Happy 30th birthday to Disneyland's Big Thunder Mountain
Please join me in wishing Disneyland's Big Thunder Mountain Railroad
a happy 30th birthday. Disney's third "mountain" (following Matterhorn and Space) debuted on September 2, 1979 at the Anaheim park, though a version of the ride earlier had been designed for Walt Disney World. Disney World's Thunder ultimately opened just over a year later, on September 23, 1980.
Let's celebrated with some photos of Thunder, taken by Theme Park Insider readers:
And here is one of Walt Disney World's version, which I took when I worked there... long, long ago:
I would be remiss if I failed to note on this birthday that not all's been fun times on Thunder Mountain. Friday will be the sixth anniversary of the wreck that killed 22-year-old Marcello Torres. The tragedy helped prompt some significant management shake-ups within Disneyland, ones that ultimately led to the park's current renaissance.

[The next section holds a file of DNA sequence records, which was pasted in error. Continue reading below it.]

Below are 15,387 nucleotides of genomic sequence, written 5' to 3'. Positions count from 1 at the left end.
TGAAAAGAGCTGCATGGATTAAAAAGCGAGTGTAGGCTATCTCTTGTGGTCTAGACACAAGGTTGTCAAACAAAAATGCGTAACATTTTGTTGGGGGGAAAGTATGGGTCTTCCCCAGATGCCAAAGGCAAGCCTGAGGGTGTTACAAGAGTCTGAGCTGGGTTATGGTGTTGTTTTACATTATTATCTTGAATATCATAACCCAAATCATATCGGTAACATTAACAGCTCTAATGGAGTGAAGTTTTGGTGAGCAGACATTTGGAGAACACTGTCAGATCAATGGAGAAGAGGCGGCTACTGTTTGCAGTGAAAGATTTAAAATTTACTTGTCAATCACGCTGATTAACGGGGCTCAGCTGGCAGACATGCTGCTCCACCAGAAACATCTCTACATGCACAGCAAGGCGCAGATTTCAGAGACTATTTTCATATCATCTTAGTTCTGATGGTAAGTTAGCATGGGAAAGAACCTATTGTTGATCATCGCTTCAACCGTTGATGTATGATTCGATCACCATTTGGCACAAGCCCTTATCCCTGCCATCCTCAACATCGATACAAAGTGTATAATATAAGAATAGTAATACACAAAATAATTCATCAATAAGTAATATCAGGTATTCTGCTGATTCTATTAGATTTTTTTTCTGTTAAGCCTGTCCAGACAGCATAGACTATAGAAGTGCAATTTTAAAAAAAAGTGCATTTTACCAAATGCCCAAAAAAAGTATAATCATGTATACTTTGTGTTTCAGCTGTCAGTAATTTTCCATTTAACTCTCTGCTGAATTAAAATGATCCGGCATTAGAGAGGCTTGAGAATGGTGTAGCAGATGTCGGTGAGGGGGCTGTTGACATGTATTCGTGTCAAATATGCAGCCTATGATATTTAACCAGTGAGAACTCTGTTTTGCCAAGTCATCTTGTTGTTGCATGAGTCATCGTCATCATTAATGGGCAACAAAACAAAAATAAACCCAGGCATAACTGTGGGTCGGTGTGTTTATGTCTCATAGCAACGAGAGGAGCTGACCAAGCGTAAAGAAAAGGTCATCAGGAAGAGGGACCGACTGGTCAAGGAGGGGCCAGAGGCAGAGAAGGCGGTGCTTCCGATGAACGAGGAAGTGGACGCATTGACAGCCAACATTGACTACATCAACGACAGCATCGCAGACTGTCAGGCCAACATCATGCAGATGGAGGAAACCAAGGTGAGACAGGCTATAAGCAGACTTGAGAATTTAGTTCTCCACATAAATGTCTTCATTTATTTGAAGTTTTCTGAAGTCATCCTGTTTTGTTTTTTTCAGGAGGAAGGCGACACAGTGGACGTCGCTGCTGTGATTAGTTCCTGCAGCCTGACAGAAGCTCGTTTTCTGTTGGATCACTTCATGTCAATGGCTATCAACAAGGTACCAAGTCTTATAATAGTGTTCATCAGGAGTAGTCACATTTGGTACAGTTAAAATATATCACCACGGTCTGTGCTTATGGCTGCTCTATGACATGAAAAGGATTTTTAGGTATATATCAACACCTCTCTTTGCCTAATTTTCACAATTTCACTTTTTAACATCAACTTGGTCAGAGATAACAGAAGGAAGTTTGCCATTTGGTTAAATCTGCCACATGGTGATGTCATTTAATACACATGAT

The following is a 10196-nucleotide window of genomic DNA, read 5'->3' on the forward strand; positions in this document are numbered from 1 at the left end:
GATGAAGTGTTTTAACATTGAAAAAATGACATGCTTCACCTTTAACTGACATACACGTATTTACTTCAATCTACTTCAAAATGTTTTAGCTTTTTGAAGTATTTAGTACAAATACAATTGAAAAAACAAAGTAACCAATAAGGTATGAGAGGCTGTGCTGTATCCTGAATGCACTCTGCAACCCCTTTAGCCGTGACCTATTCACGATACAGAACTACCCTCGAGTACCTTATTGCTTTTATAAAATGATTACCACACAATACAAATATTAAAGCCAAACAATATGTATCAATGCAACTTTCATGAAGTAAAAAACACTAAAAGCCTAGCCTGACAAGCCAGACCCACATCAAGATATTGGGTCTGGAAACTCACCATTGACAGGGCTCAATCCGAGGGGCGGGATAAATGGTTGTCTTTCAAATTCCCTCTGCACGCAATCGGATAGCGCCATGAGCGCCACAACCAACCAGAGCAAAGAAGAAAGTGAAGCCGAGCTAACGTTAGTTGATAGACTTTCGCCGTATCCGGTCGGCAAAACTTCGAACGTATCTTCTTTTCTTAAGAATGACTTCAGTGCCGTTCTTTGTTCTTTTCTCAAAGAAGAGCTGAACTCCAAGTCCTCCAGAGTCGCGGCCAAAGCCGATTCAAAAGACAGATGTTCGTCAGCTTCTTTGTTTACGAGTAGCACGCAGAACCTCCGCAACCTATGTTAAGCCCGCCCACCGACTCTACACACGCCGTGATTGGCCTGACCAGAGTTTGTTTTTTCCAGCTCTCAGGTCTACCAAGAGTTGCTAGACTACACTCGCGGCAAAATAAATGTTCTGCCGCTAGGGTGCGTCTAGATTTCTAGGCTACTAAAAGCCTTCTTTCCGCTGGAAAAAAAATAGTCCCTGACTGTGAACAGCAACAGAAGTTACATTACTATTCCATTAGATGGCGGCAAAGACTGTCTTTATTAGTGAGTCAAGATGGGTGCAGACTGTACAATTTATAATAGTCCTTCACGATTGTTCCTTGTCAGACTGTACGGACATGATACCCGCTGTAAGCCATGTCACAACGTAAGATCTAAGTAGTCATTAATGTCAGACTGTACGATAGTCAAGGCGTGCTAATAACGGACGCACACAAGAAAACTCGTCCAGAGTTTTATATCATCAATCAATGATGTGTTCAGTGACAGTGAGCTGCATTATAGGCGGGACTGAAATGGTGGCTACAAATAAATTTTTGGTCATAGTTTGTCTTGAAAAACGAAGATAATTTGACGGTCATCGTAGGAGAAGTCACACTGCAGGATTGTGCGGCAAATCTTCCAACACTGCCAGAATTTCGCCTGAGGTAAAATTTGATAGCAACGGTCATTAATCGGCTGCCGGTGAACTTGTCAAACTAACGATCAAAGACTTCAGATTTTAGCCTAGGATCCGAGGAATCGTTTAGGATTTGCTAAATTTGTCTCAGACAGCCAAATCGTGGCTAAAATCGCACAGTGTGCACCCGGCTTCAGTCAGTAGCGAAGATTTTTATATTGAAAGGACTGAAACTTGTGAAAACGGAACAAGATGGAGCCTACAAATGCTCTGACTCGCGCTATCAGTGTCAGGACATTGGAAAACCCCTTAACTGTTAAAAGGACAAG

Does anyone know why the one at WDW may have already been designed but opened after the Disneyland version of the ride? Also, can anyone tell me any differences you may have noticed between the two locations version of the ride? This ride is one of my favorites at WDW, and one of the most fun and detailed mine train type coasters out there in my opinion. I'd like it if Disney would also bring Matterhorn to WDW Orlando. The more mountain rides the better if you ask me. :-)
The "first draft" of Thunder, if you will, was part of the WDW Western River project, originally conceived as the east coast alternative to Disneyland's Pirates of the Caribbean. But fan demand for a Florida "Pirates" was so strong that Disney hurried up and installed an abbreviated version of the ride in the MK's Adventureland, killing the Western River project.
Wow, September 2 ought to be some sort of holiday for me. Not only is today the 30th birthday of Thunder Mountain, it is also the 40th birthday of Arapanet (the beginning of the Internet) and the 14th anniversary of the
BTMRR at WDW got bumped in favor of Space Mountain. It was placed on the shelf, as I understand, because the heat of a space-themed coaster was deemed more appealing than a rusty old mine train.
Thanks for that post, anonymous. Brings back the memories now.
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